Union helps migrants counter worst abuses of foreign temporary worker program

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A 2009 Toronto rally calling for justice for migrant workers.

Canada's temporary foreign worker program is in the media spotlight this month, thanks to the growing outcry over a B.C. mining company's plan to import hundreds of temporary Chinese labourers and a human rights complaint recently filed by a group of Mexican workers against their former Canadian employer. The light being cast on the program is unflattering, to put it mildly. 

As details of the Chinese miner case emerge, it's shaping up to be a perfect illustration of how the temporary foreign worker program has become an easy way for companies to bypass the domestic labour market and import cheaper, more pliable foreign workers en masse. The human rights complaint, meanwhile, calls attention to the rotten feature at the core of the program: the tying of workers' permits to a single employer, who can fire and send them back home at any time, for any reason. 

Of course, these problems are nothing new. They stem back to the inception of Canada's seasonal farm worker program in the 1960s. Labour and social justice groups have been crying out for an overhaul to the temporary foreign worker program (which has grown to include live-in caregivers and "low-skilled" labourers in nearly every industry) for decades.

But given the reality of a Conservative government bent on delivering labour "flexibility" to employers -- a government that recently tweaked the rules to allow employers to pay foreign labourers wages up to fifteen per cent less than the going rate -- the prospects for imminent reform in the direction of justice look rather slim. 

The good news is that labour and social justice organizers needn't sit on their hands waiting for the government to change the laws on foreign workers. There is much that can and is being done today to improve migrant labourers' working conditions, despite the deeply flawed system.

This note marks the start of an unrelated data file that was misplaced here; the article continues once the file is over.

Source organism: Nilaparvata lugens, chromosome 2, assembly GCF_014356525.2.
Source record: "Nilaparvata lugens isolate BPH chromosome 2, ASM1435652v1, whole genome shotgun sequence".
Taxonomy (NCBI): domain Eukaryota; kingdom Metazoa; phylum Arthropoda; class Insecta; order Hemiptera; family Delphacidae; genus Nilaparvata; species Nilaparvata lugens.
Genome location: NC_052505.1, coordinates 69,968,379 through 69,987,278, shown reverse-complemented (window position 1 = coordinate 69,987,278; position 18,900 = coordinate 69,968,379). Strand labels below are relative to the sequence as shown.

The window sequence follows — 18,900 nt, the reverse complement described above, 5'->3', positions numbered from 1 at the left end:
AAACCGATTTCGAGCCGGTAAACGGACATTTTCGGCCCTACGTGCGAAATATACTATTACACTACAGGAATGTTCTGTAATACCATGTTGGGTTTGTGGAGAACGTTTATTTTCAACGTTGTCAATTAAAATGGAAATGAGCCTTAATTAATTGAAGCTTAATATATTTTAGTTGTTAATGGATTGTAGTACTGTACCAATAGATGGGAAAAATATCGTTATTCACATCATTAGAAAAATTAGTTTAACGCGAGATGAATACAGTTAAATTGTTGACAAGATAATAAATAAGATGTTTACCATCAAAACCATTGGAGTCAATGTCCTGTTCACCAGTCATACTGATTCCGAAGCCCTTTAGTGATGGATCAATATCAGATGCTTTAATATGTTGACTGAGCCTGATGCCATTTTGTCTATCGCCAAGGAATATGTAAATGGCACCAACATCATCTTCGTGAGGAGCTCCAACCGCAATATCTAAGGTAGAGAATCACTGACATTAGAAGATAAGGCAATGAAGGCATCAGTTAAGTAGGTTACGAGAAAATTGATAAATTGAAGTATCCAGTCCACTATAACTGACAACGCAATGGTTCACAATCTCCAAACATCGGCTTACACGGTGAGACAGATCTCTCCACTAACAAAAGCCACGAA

Take, for instance, the work done over the past decade by one union, United Food and Commercial Workers (UFCW) Canada, to support and organize foreign temporary workers. 

UFCW represents workers in Canada's agriculture, food-processing, retail and service sectors, where foreign workers are most heavily concentrated. The union comes into direct contact with more than 50,000 migrant workers every year. Defending migrant workers' interests has become central to many of it activities. 

Worker education and advocacy

 By arming foreign workers with information about their legal rights, UFCW is helping to counteract some of the worst abuses of the foreign worker program. Through the Agriculture Workers Alliance, it runs worker support centres in ten communities in British Columbia, Manitoba, Ontario and Quebec. Workers of all types -- unionized and non-unionized, Canadian and foreign -- access the centres for free education and advocacy services in multiple languages. Stan Raper, national coordinator of the Agriculture Workers Alliance, reports that more than 35,000 workers contacted the centres for assistance in 2010. 

The support centres help injured workers file claims for compensation. They intervene on behalf of workers facing deportation or employer abuses such as withholding of wages (of which they've encountered hundreds of cases). They inform migrants who are parents of their entitlement to parental leave benefits under EI and help file claims for those benefits. They've helped thousands of retired foreign workers apply for Canada Pension Plan benefits.